Wednesday, January 20, 2016

Experimenting with Writing Evaluation

I have assigned a Cold War project to my learners, which requires them to know of the major events in the Cold War and demonstrate learning through a major media medium.  Some are choosing to do a podcast, newspapers, news blog, documentary, TV news, short film, etc.  I did not limit them in the media in any way.

I want the learners to write and perform expository writing using many perspectives and angles in order to answer the ultimate question, “How is humanity motivated by fear?”  Every learner is required to be the lead writer for one sub-genre within the chosen media. 

In order to evaluate the expository writing, I am using a new method.  I have printed a rubric for each learner and made the rubric available online for every learner.  As I talk and direct learners one-on-one or in small groups, I will evaluate what they have and let them know how they are doing on the rubric.  While the rubric is not the ultimate goal, it is an understandable continuum with which they are familiar.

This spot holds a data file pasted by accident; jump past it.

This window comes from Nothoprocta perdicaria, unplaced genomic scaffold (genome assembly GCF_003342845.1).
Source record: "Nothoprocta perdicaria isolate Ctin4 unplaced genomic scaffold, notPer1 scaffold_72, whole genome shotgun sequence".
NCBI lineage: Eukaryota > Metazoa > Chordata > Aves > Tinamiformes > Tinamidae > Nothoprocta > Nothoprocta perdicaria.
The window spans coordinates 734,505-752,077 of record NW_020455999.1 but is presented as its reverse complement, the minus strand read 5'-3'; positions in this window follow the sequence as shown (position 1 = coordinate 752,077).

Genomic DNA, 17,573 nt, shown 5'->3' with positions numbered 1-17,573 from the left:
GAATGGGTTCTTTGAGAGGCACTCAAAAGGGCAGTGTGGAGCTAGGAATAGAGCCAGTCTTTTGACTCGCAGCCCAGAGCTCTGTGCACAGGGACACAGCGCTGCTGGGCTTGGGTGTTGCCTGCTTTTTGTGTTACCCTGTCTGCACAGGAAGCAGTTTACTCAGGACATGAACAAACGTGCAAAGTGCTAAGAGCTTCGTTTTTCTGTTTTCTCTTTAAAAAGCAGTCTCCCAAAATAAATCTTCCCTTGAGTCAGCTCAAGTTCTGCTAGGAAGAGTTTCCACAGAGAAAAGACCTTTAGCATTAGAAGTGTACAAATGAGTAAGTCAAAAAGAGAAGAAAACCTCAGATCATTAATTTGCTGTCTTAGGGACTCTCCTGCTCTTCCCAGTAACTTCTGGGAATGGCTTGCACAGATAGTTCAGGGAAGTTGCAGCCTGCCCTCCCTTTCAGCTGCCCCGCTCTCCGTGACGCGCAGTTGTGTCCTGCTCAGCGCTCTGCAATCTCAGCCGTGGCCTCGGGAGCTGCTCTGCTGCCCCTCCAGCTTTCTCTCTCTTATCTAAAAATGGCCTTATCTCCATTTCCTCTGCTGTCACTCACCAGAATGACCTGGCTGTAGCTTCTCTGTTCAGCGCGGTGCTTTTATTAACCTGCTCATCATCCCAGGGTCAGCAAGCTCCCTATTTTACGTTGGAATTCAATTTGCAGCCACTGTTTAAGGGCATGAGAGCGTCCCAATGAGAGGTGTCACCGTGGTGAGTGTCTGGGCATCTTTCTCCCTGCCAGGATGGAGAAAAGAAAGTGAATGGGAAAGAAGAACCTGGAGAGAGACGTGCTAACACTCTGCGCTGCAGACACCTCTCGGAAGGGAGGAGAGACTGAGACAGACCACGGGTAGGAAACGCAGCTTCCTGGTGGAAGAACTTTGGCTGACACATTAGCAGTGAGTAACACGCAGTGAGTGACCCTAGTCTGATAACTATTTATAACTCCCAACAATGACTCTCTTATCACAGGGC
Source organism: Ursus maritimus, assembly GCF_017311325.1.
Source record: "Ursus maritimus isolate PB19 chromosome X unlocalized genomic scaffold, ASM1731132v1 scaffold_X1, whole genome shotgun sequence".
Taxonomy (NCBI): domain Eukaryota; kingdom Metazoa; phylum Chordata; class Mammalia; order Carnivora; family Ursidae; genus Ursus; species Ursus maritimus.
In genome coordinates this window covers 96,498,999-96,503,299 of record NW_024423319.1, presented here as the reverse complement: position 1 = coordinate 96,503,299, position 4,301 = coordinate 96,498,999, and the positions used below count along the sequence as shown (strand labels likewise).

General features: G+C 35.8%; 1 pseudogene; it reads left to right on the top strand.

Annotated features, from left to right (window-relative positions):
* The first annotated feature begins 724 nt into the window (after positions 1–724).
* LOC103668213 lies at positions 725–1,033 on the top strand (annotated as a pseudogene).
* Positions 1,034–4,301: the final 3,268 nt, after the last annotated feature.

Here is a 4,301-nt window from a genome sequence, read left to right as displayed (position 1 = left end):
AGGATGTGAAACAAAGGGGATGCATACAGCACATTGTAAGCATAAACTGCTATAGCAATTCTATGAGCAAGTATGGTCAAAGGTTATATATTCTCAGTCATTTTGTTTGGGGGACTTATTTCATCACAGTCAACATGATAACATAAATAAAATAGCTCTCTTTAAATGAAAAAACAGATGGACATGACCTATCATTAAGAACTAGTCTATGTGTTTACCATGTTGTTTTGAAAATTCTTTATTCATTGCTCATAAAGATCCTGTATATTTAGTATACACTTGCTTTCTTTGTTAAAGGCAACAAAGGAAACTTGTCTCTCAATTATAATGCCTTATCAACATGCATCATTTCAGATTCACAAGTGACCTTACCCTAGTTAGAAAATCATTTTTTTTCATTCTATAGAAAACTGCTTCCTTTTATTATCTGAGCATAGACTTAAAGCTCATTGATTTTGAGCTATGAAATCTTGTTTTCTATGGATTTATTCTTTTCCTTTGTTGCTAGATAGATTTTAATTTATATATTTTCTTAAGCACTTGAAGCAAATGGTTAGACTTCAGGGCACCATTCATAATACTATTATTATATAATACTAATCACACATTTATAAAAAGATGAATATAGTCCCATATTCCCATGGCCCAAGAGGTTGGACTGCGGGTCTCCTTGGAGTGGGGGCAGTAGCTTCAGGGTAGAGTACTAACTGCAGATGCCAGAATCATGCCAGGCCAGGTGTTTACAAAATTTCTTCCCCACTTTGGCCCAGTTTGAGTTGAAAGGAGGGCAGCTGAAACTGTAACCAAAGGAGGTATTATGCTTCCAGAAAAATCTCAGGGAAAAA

I would usually require a rough draft, second draft, and final copy, but this allows me to get dirty in their writings daily and allows them to get the feedback right away.  I am trying to avoid spending hours grading and writing feedback that is never really appreciated or applied.  I want them to have real-time feedback and then get to work.  This takes time in class, but it also shortens the gap between the expectations and the learner’s composition.  Every time I meet with the learner, I will use the same rubric and simply move the line based upon their revisions.

We will see how the compositions turn out, but I am hopeful that more evaluating in class will lead to better writers and a lower stress in grading final essays.  Once the writings are done, the students will put them together to make a production with the media genre chosen.

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